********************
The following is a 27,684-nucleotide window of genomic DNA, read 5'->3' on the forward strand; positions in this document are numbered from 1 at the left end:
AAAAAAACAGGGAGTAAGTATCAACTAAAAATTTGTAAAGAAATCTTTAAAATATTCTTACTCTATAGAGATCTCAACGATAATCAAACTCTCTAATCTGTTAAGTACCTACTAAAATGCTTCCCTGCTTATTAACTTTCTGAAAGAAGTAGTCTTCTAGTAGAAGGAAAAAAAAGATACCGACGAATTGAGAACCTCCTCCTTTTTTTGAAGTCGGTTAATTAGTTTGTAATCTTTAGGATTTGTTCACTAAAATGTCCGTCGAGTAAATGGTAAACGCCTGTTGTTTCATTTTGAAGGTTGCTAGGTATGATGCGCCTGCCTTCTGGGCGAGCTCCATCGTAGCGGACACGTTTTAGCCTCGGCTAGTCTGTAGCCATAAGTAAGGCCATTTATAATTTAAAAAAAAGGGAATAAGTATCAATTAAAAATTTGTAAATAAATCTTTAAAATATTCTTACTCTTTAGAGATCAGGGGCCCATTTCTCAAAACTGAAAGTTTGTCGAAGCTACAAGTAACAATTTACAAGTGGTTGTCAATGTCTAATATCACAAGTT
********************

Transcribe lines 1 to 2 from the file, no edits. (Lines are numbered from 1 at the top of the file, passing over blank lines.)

The following is a 27,684-nucleotide window of genomic DNA, read 5'->3' on the forward strand; positions in this document are numbered from 1 at the left end:
AAAAAAACAGGGAGTAAGTATCAACTAAAAATTTGTAAAGAAATCTTTAAAATATTCTTACTCTATAGAGATCTCAACGATAATCAAACTCTCTAATCTGTTAAGTACCTACTAAAATGCTTCCCTGCTTATTAACTTTCTGAAAGAAGTAGTCTTCTAGTAGAAGGAAAAAAAAGATACCGACGAATTGAGAACCTCCTCCTTTTTTTGAAGTCGGTTAATTAGTTTGTAATCTTTAGGATTTGTTCACTAAAATGTCCGTCGAGTAAATGGTAAACGCCTGTTGTTTCATTTTGAAGGTTGCTAGGTATGATGCGCCTGCCTTCTGGGCGAGCTCCATCGTAGCGGACACGTTTTAGCCTCGGCTAGTCTGTAGCCATAAGTAAGGCCATTTATAATTTAAAAAAAAGGGAATAAGTATCAATTAAAAATTTGTAAATAAATCTTTAAAATATTCTTACTCTTTAGAGATCAGGGGCCCATTTCTCAAAACTGAAAGTTTGTCGAAGCTACAAGTAACAATTTACAAGTGGTTGTCAATGTCTAATATCACAAGTT